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ECN publication
The impact of aerosols on regional climate
Weijers, E.P.; Brink, H.M. ten; Boers, R.; Timmermans, R.; Schaap, M.; Meijgaard, E. van
Published by: Publication date:
ECN Environment & Energy Engineering 19-3-2012
ECN report number: Document type:
ECN-O--12-007 Other
Number of pages: Full text:
23 Download PDF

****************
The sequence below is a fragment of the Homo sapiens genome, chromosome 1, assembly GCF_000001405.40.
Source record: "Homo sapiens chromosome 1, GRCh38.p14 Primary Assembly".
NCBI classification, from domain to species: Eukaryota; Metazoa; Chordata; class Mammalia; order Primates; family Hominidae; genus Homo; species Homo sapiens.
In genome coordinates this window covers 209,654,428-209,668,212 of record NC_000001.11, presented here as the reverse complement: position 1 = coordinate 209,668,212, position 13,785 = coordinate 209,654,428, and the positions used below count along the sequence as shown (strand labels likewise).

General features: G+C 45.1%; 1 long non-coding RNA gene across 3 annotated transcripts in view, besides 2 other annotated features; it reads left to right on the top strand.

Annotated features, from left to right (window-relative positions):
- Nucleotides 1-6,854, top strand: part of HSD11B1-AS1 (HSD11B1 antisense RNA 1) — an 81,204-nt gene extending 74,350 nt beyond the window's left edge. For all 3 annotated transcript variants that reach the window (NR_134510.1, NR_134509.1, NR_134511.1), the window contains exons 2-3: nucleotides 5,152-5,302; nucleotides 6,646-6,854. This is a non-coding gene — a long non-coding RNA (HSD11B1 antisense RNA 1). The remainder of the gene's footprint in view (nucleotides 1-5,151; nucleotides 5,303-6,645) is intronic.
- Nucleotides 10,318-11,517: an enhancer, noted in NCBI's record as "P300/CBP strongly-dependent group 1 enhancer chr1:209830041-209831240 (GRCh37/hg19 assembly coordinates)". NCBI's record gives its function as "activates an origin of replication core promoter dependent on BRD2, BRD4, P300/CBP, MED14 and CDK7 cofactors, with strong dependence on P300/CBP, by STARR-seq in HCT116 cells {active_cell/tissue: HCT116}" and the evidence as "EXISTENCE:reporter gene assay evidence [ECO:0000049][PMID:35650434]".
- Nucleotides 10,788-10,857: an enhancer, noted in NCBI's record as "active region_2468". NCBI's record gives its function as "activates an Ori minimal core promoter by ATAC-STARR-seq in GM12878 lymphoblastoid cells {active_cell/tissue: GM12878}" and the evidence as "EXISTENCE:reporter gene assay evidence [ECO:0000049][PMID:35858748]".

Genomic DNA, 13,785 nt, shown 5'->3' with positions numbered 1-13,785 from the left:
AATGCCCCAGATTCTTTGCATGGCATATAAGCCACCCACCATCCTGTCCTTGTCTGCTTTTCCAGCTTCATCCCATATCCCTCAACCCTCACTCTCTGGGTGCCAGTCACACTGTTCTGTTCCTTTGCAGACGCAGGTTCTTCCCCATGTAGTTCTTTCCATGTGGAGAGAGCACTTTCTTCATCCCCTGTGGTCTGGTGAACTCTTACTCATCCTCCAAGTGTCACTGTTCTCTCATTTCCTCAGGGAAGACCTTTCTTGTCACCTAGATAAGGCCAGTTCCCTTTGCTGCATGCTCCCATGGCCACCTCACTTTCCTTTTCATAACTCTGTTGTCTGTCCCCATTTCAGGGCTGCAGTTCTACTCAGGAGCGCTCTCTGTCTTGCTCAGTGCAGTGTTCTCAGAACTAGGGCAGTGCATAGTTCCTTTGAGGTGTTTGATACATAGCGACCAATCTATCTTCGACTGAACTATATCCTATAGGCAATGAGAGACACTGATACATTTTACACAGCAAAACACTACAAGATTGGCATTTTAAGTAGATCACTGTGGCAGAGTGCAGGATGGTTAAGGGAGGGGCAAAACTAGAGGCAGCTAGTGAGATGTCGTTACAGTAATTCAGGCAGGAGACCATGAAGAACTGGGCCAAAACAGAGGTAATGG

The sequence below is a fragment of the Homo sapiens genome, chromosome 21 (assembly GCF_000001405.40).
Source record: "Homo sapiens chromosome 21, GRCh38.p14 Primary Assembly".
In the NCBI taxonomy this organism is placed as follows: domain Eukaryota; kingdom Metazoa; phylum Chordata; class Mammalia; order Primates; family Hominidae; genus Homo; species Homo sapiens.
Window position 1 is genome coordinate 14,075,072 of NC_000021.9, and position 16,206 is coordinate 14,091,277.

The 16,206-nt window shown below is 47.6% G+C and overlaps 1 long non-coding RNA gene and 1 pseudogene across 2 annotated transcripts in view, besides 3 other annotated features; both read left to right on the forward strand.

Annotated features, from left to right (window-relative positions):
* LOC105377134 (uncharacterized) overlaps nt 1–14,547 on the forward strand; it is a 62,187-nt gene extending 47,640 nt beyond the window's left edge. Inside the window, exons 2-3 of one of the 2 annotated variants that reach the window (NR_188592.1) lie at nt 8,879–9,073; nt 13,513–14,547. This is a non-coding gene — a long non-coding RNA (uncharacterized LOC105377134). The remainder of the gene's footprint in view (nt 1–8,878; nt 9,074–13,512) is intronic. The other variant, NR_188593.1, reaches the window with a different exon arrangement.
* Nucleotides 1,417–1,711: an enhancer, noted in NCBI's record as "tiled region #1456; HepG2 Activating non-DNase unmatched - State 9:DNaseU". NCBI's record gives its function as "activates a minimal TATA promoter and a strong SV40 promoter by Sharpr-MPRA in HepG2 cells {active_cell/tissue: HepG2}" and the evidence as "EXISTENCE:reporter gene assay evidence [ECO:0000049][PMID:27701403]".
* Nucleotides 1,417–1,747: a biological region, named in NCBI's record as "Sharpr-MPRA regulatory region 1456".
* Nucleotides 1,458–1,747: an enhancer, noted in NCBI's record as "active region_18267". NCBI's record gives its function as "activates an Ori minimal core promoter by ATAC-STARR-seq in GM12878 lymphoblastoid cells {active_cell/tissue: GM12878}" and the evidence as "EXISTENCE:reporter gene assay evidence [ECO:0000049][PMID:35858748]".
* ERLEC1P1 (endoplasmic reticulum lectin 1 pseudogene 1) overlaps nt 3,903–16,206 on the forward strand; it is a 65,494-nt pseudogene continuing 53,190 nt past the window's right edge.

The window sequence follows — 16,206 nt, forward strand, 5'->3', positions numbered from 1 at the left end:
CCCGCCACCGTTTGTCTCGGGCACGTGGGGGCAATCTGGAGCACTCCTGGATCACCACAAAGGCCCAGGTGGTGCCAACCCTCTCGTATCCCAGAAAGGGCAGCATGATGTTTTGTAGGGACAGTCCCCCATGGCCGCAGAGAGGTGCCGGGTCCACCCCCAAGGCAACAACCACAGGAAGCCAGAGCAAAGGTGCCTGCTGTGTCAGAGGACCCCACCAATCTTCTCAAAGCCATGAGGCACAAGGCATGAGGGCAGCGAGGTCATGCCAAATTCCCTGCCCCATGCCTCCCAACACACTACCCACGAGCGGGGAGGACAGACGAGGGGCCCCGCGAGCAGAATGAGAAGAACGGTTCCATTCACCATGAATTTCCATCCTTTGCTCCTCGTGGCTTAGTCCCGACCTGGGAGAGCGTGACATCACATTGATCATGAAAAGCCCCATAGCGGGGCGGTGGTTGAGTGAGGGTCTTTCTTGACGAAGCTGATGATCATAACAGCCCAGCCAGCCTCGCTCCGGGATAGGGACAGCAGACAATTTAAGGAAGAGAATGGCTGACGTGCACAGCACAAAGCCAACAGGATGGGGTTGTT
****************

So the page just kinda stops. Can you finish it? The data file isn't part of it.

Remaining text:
The magnitude of the regional first Aerosol Indirect forcing Effect (AIE) was addressed. This is the increase in reflectivity of clouds due to manmade aerosol. Two approaches were followed: 1) modelling using generic knowledge on the interaction of aerosol and cloud, and 2) an experimental study on the importance of a specific regional aerosol, viz. ammonium nitrate. 1) The Chemical Transport Model LOTOS-EUROS provided the aerosol field of anthropogenic sulphate and natural sea salt for Europe. Four different parameterisations were used to convert these concentration fields into fields of the number of Cloud Condensation Nuclei, which in turn was used to determine the cloud droplet effective radius. Different parameterisations gave rise to differences of up to 5 W m-2 in estimates for the AIE for Europe. An aerosol-cloud module was developed for the regional climate model RACMO2. The module was tested in an offline radiation module with a comprehensive set of measurements on cloud and aerosol parameters and surface radiative fluxes obtained at the meteo-tower of Cabauw. 2) The importance of the regional aerosol in cloud formation was studied. This was done in a large cloud chamber that allowed the use of a novel aerosol detection instrument developed in the project. It was found that the compound ammonium nitrate plays a major role in the cloud formation. Its origins are traffic and manure from agricultural origin. It has become the most abundant regional aerosol type and appears to be as active as the better known sulphate aerosol. This forms the basis of the parameterisation of its cloud forming properties.

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